What makes this heatwave different?

Andrew Smith leaps off the sea wall in Brighton, East Sussex. Photo: Press Association

We've had temperatures of 30 degrees or more over the last 4 days, and the heat is here to stay with us for the rest of the week.

This will make it likely to be longest spell of hot weather since July 2006: the hottest July on record where temperatures soared to 37 degrees.

Rob Fewster-Noble and his son Adam (aged 13) on a beach in Scarborough, North Yorkshire, on Saturday.. Credit: Press Association

Past hot Julys include 1995 and 1976. After 6 years of poor summers, the hot sunshine is much deserved.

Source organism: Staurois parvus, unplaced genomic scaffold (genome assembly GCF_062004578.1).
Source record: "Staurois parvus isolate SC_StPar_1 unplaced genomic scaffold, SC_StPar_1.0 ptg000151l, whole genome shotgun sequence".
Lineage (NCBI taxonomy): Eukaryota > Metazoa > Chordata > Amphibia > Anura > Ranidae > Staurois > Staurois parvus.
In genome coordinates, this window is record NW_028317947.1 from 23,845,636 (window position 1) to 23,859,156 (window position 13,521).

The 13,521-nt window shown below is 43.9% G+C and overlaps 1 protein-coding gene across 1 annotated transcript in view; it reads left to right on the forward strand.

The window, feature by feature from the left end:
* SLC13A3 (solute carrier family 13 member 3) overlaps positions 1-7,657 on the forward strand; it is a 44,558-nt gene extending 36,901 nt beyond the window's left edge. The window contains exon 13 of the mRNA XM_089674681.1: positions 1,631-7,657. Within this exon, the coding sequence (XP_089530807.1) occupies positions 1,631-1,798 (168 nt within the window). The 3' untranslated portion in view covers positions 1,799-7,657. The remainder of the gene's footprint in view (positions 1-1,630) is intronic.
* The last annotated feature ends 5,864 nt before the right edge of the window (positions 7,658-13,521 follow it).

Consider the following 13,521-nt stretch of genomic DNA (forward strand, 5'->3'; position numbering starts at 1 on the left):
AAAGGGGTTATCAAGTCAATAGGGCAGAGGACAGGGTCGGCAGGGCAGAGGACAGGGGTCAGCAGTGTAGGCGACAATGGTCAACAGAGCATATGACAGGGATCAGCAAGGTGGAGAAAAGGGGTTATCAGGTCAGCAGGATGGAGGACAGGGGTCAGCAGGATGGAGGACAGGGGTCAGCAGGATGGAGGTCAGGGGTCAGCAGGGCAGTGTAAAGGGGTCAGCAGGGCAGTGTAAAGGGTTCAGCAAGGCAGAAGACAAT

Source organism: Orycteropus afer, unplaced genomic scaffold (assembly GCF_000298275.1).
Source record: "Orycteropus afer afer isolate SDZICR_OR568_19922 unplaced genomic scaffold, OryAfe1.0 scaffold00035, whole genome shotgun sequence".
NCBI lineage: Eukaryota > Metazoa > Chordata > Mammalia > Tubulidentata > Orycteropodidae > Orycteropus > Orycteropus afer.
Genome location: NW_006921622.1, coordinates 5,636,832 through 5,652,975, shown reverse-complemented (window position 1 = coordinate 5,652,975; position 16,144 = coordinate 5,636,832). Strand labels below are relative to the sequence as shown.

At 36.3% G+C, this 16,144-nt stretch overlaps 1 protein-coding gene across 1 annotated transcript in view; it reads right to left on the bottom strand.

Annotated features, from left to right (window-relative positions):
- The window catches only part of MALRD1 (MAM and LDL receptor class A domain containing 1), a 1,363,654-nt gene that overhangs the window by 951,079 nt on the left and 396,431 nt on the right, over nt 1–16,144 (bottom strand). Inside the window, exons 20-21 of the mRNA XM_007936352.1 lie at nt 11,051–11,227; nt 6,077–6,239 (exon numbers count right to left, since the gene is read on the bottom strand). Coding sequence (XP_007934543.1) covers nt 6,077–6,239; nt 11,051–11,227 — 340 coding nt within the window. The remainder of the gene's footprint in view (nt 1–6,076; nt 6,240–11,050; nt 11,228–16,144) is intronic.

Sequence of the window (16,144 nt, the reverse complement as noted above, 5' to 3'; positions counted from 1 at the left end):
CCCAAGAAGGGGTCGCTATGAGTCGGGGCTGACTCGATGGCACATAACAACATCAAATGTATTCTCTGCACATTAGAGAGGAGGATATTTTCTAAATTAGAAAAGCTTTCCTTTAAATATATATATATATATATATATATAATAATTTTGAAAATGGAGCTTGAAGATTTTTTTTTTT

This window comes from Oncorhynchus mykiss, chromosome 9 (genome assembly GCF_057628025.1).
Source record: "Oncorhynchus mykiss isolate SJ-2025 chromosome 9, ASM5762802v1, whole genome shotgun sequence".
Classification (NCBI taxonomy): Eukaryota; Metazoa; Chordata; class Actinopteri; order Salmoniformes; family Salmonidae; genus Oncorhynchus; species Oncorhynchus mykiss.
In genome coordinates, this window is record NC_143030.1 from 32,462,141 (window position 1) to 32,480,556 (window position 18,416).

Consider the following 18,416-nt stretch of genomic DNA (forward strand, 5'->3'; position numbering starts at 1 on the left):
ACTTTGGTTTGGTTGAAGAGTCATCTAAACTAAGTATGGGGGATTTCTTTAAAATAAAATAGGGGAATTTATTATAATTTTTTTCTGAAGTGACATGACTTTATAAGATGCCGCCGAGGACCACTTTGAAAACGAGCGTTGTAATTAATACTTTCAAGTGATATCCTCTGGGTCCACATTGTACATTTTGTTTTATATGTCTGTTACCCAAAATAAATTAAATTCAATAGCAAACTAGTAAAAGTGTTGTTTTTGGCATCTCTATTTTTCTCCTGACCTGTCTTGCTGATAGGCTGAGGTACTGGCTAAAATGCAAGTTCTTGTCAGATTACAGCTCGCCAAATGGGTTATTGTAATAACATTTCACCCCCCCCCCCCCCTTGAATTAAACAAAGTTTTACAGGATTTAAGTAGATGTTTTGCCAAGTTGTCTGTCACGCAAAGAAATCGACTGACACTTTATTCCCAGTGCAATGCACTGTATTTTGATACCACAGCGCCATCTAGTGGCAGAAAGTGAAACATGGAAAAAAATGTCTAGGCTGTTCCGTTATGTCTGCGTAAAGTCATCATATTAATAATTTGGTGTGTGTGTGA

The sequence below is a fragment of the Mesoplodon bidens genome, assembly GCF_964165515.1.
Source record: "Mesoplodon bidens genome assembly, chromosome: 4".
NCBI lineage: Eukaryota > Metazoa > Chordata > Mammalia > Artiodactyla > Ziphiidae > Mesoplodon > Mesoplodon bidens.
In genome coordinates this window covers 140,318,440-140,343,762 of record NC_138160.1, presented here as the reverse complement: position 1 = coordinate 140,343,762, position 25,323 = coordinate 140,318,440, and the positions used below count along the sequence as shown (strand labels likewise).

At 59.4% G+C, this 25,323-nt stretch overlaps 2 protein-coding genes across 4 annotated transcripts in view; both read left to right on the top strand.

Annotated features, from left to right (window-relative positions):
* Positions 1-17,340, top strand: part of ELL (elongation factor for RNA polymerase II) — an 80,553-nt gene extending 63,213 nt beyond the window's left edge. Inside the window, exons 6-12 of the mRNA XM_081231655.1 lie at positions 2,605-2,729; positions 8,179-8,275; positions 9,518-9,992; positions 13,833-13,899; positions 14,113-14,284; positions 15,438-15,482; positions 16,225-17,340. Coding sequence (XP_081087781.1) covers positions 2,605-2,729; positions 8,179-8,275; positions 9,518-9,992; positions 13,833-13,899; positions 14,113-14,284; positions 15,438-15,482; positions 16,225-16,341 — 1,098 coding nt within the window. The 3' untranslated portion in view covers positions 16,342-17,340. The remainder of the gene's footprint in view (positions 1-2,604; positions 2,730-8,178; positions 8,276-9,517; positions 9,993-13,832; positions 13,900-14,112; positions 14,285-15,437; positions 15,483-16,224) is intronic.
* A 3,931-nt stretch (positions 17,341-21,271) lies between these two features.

Previous hot, summery weather has seeped in from the Continent - but this year is different. This heat has been generated by a system out in the Atlantic.

The Azores High, normally sitting at the same lattitude as the Canaries, has moved north. Credit: ITV News

The Azores High, which usually sits at the same latitude as the Canaries, has extended up across the UK.

The hot temperatures are from the Atlantic, not the continent, this time. Credit: Press Association

This has resulted in settled, dry and hot conditions from the south-west and higher temperatures than across parts of Europe.

It was the same situation during the heatwave summer of 1976.

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